COLORADO SPRINGS, Colo. (KRDO) — Mid-September may seem too early to think about snow and ice, but not when the city saw ice and snow accumulate on Labor Day week in 2020 — which is why snowplow crews start training for winter weather as soon as possible.
The city is conducting a two-day mandatory training session for plow operators this week; the training is a good refresher course because drivers spend the warmer months on other public works maintenance projects.
Officials said that the nationwide pandemic-driven labor shortage left them short 17 drivers last year; than number is currently down to 12.
Of the 150 employees in the city’s Streets Division that will receive snowplow training, 35 will be new, officials revealed.
“The challenge is traffic, getting familiar with your routes, things like that,” said Joseph Yonkers, one of the new drivers. “The new streets, the city expanding. I’m ready to get out there. I think I’m in the right mindset. I feel comfortable being out there.”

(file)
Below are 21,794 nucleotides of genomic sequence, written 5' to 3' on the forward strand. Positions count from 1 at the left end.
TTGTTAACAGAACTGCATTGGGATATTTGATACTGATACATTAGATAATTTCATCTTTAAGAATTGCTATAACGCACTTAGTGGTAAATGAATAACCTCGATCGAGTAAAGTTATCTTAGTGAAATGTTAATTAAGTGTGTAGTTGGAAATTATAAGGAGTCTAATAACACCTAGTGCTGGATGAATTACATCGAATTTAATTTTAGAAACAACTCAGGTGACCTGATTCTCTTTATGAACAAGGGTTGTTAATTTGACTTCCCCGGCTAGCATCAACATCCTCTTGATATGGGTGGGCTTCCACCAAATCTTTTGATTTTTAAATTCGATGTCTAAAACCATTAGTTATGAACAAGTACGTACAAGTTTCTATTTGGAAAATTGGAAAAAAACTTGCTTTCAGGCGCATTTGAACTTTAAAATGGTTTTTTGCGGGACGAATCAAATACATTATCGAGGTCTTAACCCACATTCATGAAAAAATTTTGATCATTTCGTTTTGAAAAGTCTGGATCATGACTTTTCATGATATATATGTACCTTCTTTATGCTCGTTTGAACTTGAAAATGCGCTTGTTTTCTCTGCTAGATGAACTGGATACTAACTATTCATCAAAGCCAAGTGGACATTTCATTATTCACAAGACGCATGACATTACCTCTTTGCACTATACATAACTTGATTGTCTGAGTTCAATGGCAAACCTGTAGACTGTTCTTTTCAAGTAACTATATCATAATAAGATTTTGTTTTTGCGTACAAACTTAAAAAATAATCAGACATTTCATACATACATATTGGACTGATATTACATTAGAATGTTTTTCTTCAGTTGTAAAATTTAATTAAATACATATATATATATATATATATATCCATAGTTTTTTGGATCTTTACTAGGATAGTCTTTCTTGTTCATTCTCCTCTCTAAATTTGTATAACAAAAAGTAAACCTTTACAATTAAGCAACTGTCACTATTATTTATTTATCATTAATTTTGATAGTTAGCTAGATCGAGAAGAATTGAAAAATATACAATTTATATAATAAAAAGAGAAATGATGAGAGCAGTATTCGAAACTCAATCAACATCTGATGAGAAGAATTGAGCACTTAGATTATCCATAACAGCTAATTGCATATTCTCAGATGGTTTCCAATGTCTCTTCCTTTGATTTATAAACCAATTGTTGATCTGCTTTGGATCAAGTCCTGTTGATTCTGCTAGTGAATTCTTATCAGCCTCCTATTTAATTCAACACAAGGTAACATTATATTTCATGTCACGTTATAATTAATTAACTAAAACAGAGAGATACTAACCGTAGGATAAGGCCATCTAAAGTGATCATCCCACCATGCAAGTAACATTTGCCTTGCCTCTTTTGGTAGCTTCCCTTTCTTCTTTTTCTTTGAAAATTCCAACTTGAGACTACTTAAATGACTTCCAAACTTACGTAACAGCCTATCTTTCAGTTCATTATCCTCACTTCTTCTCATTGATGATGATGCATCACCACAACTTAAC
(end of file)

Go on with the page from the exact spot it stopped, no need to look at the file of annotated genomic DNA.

The driver shortage will have some effect on plowing efficiency, said Corey Farkas, the city’s public works manager for operations and maintenance.
“The timing of these storms — with this many vacancies — we’ll get taken out just a little bit,” he explained. “Instead of completing an operation in 2 to 3 days, it may take 4 days.”
Farkas also said that clearing major streets and roads will continue to be the top priority, but that secondary streets — where most schools are — make take slightly longer to reach.
“We’ll have to lean on our experienced drivers to get our new drivers up to speed,” he said. “The course that they’re training on is more challenging than what they’ll actually face on the streets.”
According to the Streets Division, costs for salt and other materials have risen 15% but officials limited the impact by buying in bulk this summer.
“We’re also installing several large storage tanks for liquid salt application,” said Clint Brown, street operations manager. “So we can triple our capacity. It’s a much more effective tool for us because it’s cheaper.”
The increased storage is part of the division’s trend away from using anti-skid material — a mixture of salt and sand applied in icy areas — because it tends to accumulate between storms and can be difficult to remove.
El Paso County will conduct similar training for its snowplow operators in two weeks.